For information regarding Membership, Lectures and Museum opening hours contact: Leatherhead & District Local History Society, Leatherhead Museum, Hampton Cottage, 64 Church Street, Leatherhead, KT22 8DP Tel: 01372 386348 mail to: email@example.com Website: www.leatherheadlocalhistory.org.uk 74
House & Garden
Here at TSD we cater for almost every building service
Please contact our dedicated friendly team for a free estimate or any advice you may need Domestic and Commercial work welcome Renovations & Alterations Painting, Decorating & Wallpapering ● Porches, Conservatories & Windows ● All Aspects of Roofing, Guttering, Fascias & Soffits ● Kitchen/Bathroom Installations ● Driveways ● Fencing, Patio’s & Landscaping ● All Aspects Of Plastering & Pebble Dashing ● All Bespoke Building Works Carried Out ● Loft Conversions ● Plumbing & Heating, New Boiler Installations, Service & Repairs ● All Aspects of Electrical Work ● Extensions ● Carpentry & Flooring ● All Aspects of Tree Work & Stump Grinding ● Complete Rubbish Removal & Site Clearances ● Curtain and Blind design and installation service ● Tiling/Stonework ● Bespokely made Wardrobes, Chest of drawers and more ● Emergency call out for Plumbing, Gas and Electrics ● Swimming Pool and Hot Tub design and build ● Brick and Block work carried out ● Garage door replacements in a large variety of designs and colours ● Misted/broken sealed double glazed units replaced ●
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firstname.lastname@example.org www.tsdbespokebuildingservicesltd.co.uk 75
House & Garden
Quiz - Sporting Competitions 1. 2. 3. 4. 5. 6. 7. 8. 9. 10.
Julyâ€™s Crosswords Answers
Mosconi Cup - Pool Magners League - Rugby Union Gordon Bennett Cup - Ballooning World Series - Baseball Stanley Cup Finals - Ice Hockey Curtis Cup - Golf Copa del Rey - Football Melbourne Cup - Horse Racing Weber Cup - 10-Pin Bowling Fed Cup - Tennis
Across: 1 Pupils, 4 Carlisle, 10 Chicago, 11 Cancans, 12 Feta, 13 Strip joint, 15 Sunken, 16 Anemone, 20 Ascribe, 21 Neural, 24 Artichokes, 26 Team, 28 Sea-goer, 29 Tallinn, 30 Cressida, 31 Lean-to. Down: 1 Pacifist, 2 Paintings, 3 Load, 5 Auctions, 6 Long jumper, 7 Swami, 8 Ersatz, 9 Colts, 14 Detractors, 17 Norwegian, 18 Abhorred, 19 Flamingo, 22 Parsec, 23 Set-to, 25 Trade, 27 Glee.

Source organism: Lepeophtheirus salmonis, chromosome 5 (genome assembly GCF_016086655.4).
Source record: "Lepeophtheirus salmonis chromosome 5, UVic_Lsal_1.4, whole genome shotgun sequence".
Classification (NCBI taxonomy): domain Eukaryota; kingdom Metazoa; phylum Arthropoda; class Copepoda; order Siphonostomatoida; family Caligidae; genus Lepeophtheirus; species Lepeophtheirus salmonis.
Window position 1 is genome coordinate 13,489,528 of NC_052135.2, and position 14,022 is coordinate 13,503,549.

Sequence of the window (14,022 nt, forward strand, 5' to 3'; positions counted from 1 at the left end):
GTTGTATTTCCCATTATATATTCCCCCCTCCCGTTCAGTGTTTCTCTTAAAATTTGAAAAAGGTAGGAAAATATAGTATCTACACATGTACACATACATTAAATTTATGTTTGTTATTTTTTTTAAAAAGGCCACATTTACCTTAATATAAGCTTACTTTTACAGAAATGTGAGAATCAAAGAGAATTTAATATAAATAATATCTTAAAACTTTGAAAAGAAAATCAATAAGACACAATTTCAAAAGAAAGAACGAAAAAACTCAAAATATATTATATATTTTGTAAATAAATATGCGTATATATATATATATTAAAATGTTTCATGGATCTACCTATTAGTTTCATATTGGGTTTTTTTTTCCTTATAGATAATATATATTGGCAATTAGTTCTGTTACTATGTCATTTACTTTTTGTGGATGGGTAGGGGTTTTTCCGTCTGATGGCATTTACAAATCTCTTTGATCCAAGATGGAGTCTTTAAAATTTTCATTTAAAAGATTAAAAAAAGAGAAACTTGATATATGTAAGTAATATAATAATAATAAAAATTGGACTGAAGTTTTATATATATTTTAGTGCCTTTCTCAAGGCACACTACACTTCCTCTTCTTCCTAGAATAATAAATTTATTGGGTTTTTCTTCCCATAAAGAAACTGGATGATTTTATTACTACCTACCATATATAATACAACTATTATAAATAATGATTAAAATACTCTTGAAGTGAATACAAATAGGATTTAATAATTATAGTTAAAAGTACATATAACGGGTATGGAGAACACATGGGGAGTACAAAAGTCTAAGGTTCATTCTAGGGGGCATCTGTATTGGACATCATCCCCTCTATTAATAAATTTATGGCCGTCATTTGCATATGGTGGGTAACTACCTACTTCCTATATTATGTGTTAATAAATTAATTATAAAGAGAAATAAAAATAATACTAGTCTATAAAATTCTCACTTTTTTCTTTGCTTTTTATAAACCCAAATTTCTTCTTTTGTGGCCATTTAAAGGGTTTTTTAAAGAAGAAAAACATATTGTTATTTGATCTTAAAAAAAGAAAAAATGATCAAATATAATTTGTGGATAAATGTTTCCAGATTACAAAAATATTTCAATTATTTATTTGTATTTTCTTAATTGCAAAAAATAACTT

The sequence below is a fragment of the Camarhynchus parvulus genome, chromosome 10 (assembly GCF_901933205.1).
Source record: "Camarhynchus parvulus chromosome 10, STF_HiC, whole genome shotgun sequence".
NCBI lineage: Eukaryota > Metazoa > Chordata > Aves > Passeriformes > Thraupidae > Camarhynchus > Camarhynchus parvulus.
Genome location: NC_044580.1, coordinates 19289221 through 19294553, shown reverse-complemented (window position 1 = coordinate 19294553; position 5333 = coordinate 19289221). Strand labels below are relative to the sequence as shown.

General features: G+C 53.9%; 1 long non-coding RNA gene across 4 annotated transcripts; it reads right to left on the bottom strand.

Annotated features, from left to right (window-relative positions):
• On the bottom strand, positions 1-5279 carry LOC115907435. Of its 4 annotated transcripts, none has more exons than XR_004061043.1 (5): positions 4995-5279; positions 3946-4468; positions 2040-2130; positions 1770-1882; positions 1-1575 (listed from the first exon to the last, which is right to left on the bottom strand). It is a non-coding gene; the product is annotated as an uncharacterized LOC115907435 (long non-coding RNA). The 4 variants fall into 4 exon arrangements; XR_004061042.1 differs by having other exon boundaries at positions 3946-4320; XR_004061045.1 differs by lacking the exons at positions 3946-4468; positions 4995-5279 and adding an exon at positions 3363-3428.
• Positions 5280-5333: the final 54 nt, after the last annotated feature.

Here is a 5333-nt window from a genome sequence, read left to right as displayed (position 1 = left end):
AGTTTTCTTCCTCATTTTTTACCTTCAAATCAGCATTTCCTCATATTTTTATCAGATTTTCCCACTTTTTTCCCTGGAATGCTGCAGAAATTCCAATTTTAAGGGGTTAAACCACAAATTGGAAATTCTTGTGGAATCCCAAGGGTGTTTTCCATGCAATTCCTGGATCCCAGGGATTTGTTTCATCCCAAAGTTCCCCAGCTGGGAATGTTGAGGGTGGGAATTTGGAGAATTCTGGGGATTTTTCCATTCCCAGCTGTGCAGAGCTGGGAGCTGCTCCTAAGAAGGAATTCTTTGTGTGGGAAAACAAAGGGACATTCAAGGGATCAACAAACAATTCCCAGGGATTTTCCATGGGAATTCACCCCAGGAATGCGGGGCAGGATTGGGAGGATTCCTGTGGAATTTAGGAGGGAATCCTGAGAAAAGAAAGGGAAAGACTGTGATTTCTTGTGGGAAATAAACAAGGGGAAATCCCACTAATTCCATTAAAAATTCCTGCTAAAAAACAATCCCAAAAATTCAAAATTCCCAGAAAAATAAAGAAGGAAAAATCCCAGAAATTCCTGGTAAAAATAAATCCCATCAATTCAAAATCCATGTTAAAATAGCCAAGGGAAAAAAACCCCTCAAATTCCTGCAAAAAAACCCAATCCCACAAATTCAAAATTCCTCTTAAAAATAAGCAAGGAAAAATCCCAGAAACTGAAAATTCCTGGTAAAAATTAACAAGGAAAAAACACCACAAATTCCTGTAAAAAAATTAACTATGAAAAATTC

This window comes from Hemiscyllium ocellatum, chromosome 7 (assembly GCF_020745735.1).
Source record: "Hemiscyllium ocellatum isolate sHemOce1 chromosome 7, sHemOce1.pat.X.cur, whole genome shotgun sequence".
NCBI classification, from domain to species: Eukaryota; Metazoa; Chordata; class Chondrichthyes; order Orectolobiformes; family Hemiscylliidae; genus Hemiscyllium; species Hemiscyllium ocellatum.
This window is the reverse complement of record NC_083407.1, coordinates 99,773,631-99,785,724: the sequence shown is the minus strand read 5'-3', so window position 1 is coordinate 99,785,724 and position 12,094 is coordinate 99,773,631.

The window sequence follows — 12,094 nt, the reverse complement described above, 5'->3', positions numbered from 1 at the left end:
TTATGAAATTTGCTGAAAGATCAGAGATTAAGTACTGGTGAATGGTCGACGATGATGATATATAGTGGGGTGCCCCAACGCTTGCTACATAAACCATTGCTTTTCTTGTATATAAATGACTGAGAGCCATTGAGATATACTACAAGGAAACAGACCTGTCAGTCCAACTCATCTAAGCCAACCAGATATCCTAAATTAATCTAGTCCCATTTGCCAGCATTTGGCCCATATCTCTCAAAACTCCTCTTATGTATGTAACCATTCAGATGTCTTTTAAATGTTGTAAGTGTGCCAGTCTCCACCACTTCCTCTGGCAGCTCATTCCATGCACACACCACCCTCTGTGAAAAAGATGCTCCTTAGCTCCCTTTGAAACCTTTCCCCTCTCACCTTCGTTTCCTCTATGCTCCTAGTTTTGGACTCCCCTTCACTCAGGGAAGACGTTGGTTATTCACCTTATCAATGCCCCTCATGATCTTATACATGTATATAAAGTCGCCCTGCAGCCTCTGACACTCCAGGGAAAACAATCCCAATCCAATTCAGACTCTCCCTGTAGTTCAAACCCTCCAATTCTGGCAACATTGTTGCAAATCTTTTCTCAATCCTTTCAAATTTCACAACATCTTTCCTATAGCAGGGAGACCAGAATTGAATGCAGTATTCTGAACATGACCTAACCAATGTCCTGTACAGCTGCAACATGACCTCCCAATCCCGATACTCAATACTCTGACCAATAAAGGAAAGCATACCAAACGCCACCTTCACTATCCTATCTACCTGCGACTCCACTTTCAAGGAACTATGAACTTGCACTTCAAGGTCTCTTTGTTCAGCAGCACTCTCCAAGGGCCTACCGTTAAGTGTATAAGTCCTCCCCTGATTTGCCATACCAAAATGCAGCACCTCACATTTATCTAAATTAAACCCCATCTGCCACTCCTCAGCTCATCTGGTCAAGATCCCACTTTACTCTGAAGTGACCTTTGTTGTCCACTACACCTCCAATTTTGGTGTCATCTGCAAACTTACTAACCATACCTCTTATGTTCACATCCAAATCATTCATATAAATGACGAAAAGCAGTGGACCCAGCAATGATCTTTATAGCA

Quiz - Quotes 1. 2. 3. 4. 5. 6. 7. 8. 9.
Margaret Thatcher Apollo 13 Thomas Edison As Time Goes By George Bush (Snr.) Hamlet Chanel No. 5 Monica Lewinsky Dr Livingstone, I presume? (spoken by explorer Henry Stanley) 10. "Frankly, my dear, I don't give a damn" (from Gone With The Wind)
Across: 1 Cacti, 4 Rabbi, 10 Canasta, 11 Canon, 12 Ouse, 13 Gemstone, 15 Asylum, 16 Privet, 19 Symphony, 21 Alec, 23 Imago, 24 England, 25 Sigma, 26 Ryder Down: 2 Amnesty, 3 Tusk, 5 Ancestry, 6 Bingo, 7 Scholarship, 8 Babel, 9 Insecticide, 14 Mushroom, 17 Village, 18 Index, 20 Miami, 22 Ugly.
House & Garden
Cryptic Crossword Across 1. Packed in and became so frightened (8) 5. Ruby number made again (6) 10. Nickel paste for a man (5) 11. Split Thracians and rebel! (9) 12. Race timid about murder (9) 13. Vessel in Tulsa or Taunton (5) 14. Mel’s first order: defame (6) 15. Deformed rat’s tin passage (7) 18. One real compound name (7) 20. Chromium goddess disaster (6) 22. I leave Gloria and become slow in tempo (5) 24. Engage Reg to make fruit (9) 25. Singers can tilt or spread! (9) 26. Insect in a sap hideout (5) 27. Devise a way that strained
and separated (6) Pea husks chaos disturbs (6,2) Down 1. An initially ancient map leading to a canal (6) 2. Disturbed toeeating talk (9) 3. Route taken to a bash? (9,6) 4. Broken toenail causing joy! (7) 6. The last thing this clue has! (11,4) 7. Willow Eros and I cultivated (5) 8. Cuttings from old pamphlets (8) 9. City shelter hidden within (6) 16. Rotate mild pains to plants (9) 17. Caps reel round and puts back (8) 28.
19. 20. 21. 23.
Royal egghead to entertain (6) Riches: hard bent treasure (7) Elevate to make fun of (4,2) Siren moved around clean (5)
General Knowledge Crossword Across 3. Winged creature that transmits sleeping sickness (6,3) 8. Horse's coat when sprinkled with white or grey (4) 9. Having a strong distinctive fragrance (8) 10. Large stinging paper wasp (6) 13. Fastener with a threaded shank (5) 14. Part of a door fastener (7) 15. Small hard seed found in some fruits (3) 16. Person with bright auburn hair (7) 17. Country, capital Santiago (5) 21. One who is physiologically dependent on a substance (6) 22. Royalist supporter of Charles I (8) 23. Capital of Italy (4) 24. Engine that converts mechanical energy into electrical energy by electro-